WASHINGTON — The number of young adults lacking medical coverage has shrunk by 2.5 million since the new health care overhaul law took effect, according to a new analysis the Obama administration is to release Wednesday.
That drop is 2½ times as large as the drop indicated by previous government and private estimates from earlier this year, which showed about 1 million Americans ages 19-25 had gained coverage.
Administration officials said they now have more data. They say they're also slicing the numbers more precisely than the government usually does, trying to pinpoint the impact of a popular provision in an otherwise politically divisive law.
Under the health overhaul, children can remain on their parents' health insurance plans until they turn 26, and families have flocked to sign up young adults making the transition to work in a challenging economic environment. But the fate of President Barack Obama's signature domestic accomplishment remains uncertain, with the Supreme Court scheduled to hear a constitutional challenge next year, and Republican presidential candidates vowing to repeal it.
"The increase in coverage among 19- to 25-year-olds can be directly attributed to the Affordable Care Act's new dependent coverage provision," said a draft report from the Health and Human Services Department. "Initial gains from this policy have continued to grow as ... students graduate from high school and college." A copy of the report was obtained by The Associated Press.
HHS Secretary Kathleen Sebelius is scheduled to release the findings Wednesday.
The health care law's main push to cover the uninsured doesn't come until 2014. But the young adults' provision took effect last fall. Most workplace health plans started carrying it out Jan. 1.
Using unpublished quarterly statistics from the government's ongoing National Health Interview Survey, analysts in Sebelius' policy office determined that nearly 36 percent of those age 19-25 were uninsured in the third calendar quarter of 2010, before the law's provision took effect.
That translates to more than 10.5 million people.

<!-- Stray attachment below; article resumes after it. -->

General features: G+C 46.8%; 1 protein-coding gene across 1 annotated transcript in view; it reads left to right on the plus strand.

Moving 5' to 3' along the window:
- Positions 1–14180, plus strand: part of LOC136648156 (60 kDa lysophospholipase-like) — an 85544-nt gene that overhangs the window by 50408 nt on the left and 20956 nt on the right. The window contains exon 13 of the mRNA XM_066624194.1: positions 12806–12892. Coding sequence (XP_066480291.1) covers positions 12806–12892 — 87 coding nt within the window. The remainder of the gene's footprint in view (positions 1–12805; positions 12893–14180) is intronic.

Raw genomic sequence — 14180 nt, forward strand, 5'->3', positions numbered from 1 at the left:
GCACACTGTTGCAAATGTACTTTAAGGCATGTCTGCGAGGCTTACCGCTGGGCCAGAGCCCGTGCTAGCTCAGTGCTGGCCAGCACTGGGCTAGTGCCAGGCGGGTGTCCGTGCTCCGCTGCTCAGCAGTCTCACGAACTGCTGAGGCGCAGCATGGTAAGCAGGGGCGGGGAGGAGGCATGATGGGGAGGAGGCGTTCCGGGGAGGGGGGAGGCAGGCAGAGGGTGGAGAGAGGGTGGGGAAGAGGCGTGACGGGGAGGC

By the second calendar quarter of 2011, the proportion of uninsured young adults had dropped to a little over 27 percent, or about 8 million people.
The difference — nearly 2.5 million getting coverage — can only be the result of the health care law, administration officials said, because the number covered by public programs like Medicaid went down slightly.
Overall, nearly 30 million Americans are between the ages of 19 to 25. For those who are little older, ages 26-35, the uninsured rate went up during the same period.
"From September 2010 to June 2011, coverage rose only among those adults affect by the policy," said the HHS report.
The National Center for Health Statistics has documented a broadly similar trend in its official publications, only it's not nearly as dramatic.
Administration officials said those statistics do not focus on the change from calendar quarter to calendar quarter, as does the report by Sebelius' staff. Instead, they pool data over longer time periods. That has the effect of diluting the perceived impact of the law, administration officials said.
Traditionally, young adults were more likely to be uninsured than any other age group.
Some are making the switch from school to work. Others are holding down low-wage jobs that don't usually come with health care. And some — termed the "invincibles" — pass up job-based health insurance because they don't think they'll use it and would rather get extra money in their paychecks.
Other early coverage expansions in the health care law have not worked as well, including a special program for people with health problems who got turned away by private insurers. Many applicants found the premiums unaffordable.
Young adults are a less expensive group to cover than people who are middle-aged, and many companies have spread the extra premiums among their workers. Benefits consultant Delloite LLP has projected additional health plan costs in the range of 1 percent to 2 percent for covering young adults.